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NYC Auto Accident Lawyers / Blog / Construction Accident / Does the Scaffold Law Only Apply to Construction in New York?

Does the Scaffold Law Only Apply to Construction in New York?


Personal injury lawyers in New York are quite familiar with the Scaffold Law, and it provides workers with unique protections not seen anywhere else in the nation. As incredible as the law is, however, it can be a little difficult to interpret. Besides the rather vague definition of a “gravity-related incident,” it can apply to a wide range of potential workplaces. Aside from construction sites in New York, what other workplaces could the Scaffold Law apply to?

What Is the Scaffold Law? 

The Scaffold Law is more than 100 years old, and it was originally introduced to help construction workers in New York City. These workers were tasked with building some of the most iconic structures of the era – including the Empire State Building. However, they had virtually zero safety protections, and many lost their lives due to falls. There are numerous incredible photos of construction workers balancing on steel beams, thousands of feet above New York city – and with absolutely no fall protection equipment.

The Scaffold Law states that if a worker suffers a gravity-related injury or fatality in New York, they do not need to go through workers’ compensation. Instead, they can hold their contractor or the property owner “strictly liable.” In other words, injured workers and the families of deceased workers can sue these parties directly – often without even establishing negligence. This is an important legal protection, and it can lead to much higher levels of compensation compared to the average workers’ comp claim.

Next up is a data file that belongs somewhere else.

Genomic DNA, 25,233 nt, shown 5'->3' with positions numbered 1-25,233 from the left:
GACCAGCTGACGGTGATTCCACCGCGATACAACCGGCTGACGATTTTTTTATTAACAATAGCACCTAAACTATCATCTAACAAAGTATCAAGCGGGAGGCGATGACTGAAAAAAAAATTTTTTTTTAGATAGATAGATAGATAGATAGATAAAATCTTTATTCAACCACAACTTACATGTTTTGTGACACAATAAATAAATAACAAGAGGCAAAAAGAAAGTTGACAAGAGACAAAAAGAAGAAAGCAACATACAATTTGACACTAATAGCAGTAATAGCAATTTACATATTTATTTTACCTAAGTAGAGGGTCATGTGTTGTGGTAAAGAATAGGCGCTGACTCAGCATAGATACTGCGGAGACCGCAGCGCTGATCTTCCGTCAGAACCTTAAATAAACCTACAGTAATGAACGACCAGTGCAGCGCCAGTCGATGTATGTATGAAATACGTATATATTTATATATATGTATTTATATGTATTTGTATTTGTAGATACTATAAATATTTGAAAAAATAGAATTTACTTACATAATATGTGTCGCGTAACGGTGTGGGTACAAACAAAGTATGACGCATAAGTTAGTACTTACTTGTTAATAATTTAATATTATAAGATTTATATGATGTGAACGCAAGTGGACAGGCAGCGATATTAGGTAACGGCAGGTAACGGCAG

What Kind of Workers Does the Scaffold Law Protect? 

While the Scaffold Law was initially introduced to protect construction workers, it actually applies to a much wider range of potential plaintiffs. It doesn’t really matter whether the worker is engaged in actual construction, and victims can sue even if they weren’t “building” structures. In fact, the type of structure is more important than the type of worker in the context of the Scaffold Law. Specifically, this law does not apply to one or two-family homes.

Eligible work activities include any and all alterations, construction, cleaning, demolition, painting, and repairing. If your work activities do not fall under any of these categories, consider a consultation with a personal injury attorney before you completely discount the possibility of an injury claim. Even visitors to construction sites can theoretically claim protection under the Scaffold Law.

Key Takeaways 

  • The Scaffold Law allows some workers in New York to pursue more compensation
  • The Scaffold Law only applies to gravity-related, construction accidents
  • The definitions of both “gravity-related” and “construction” are very open-ended

Find a Qualified Personal Injury Attorney in Manhattan 

If you’ve been searching for a qualified, experienced New York construction accident attorney, look no further than Cohan Law, PLLC. Over the years, we have been assisting injured workers and familiarizing them with the Scaffold Law. This law helps you get more compensation, so it’s worth exploring its applicability – even if you’re not a “construction worker” per se. Book your consultation today to learn more about your legal options – and pursue the compensation you need.



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